12. I almost cried reading this post. I know it’s silly, but I’ve been thinking of you a lot. You have the right idea, these moments are precious and you want to hold onto them, and the memories will be spectacular too. Thank you so much for taking your blog right along with you on this journey!

  13. Great great great post. I feel like I wrote this. Lol seriously… I’m always planning and living for the next step. Sometimes I wish I was better at pressing the pause button and enjoying life RIGHT NOW. This post was right on time. Thanks for sharing. I would write more on the topic but then it’d be another blog post within a post. Xo

  14. Oh my goodness, I am totally with you. I am ALWAYS wishing for something ahead in the future. I’m working really hard on trying to enjoy and embrace the moment, but it’s so much easier said than done.

  15. I love this advice. I’m a very big proponent of gratitude and living in the moment, but let’s be honest — it’s not something that comes naturally! It’s funny to think we have to focus in on living in the present moment, but all too often for people with similar personality types, we are worrying about 18 things that could come up in the next 5 years. Here’s to living in the now… after all, the now is pretty darn good.

  16. Hmmm… Living in ‘the now’ is one of those phrases that makes me shake my head at the PR of it all. Last year a book called ‘If I Die’ was turned into a book and they changed the title to ‘Now Is Good’ because you know, audiences would like that better.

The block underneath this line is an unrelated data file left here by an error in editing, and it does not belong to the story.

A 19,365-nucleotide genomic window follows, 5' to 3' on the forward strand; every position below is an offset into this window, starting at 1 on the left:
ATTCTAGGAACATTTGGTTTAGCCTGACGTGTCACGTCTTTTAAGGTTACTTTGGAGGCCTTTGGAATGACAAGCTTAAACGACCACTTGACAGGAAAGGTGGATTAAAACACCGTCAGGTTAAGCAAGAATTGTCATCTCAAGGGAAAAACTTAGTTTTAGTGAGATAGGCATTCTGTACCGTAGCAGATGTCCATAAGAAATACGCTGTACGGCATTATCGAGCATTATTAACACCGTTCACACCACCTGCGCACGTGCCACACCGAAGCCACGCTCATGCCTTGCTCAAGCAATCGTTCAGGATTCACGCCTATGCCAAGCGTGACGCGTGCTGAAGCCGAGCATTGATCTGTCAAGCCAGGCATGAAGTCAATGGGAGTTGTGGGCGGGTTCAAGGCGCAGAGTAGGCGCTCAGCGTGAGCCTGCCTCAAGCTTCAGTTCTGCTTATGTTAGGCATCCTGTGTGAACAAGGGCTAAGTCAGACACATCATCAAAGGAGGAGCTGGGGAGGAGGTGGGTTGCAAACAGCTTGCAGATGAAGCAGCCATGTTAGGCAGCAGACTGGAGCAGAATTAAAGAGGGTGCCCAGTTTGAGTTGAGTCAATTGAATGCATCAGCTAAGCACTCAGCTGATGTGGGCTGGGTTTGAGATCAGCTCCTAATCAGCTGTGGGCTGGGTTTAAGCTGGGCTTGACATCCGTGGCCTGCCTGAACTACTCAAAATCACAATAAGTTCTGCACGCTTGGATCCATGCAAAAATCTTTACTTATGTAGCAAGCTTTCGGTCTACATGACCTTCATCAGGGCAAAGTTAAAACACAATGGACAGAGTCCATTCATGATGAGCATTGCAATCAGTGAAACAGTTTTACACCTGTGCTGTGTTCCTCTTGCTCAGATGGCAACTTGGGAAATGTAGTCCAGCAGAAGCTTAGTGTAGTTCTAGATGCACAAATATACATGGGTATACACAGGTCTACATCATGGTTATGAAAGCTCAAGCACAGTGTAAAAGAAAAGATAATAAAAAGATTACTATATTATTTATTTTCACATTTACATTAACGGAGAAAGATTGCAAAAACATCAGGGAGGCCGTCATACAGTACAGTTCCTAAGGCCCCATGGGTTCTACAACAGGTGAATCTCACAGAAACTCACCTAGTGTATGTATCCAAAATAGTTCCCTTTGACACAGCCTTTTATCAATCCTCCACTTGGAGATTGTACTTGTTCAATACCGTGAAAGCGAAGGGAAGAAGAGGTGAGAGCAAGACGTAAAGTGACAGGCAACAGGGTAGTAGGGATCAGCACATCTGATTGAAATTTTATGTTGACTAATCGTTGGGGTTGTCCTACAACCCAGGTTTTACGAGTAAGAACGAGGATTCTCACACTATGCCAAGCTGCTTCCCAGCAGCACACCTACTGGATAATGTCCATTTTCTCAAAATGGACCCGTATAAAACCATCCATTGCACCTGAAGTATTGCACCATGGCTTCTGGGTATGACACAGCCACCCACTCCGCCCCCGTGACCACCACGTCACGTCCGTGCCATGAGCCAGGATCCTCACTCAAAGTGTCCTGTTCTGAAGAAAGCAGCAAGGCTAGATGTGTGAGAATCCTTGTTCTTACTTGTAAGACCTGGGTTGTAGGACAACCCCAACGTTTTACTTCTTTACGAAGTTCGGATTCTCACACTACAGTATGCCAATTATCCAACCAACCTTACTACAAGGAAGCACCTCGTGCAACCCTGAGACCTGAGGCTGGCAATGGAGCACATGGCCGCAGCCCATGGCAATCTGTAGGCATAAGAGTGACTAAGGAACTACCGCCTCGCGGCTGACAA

17. I totally agree with you and the quote! I guess it’s something we need to learn from life though, we learn and grow and suddenly we know: ok this is it, it’s here and now and it’s special šŸ™‚

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  19. I can SO relate to this feeling. My parents used to give me the same advice when I was growing up. It’s amazing how much we focus on what’s ahead and we completely miss what’s going on right now.

    And especially with your wedding day coming up, make sure that you take a few moments throughout the day to soak up what’s going on around you. There is an immense amount of planning that goes into that one day and it all goes by so fast! I remember wishing that we could do it all over again when I woke up the next day!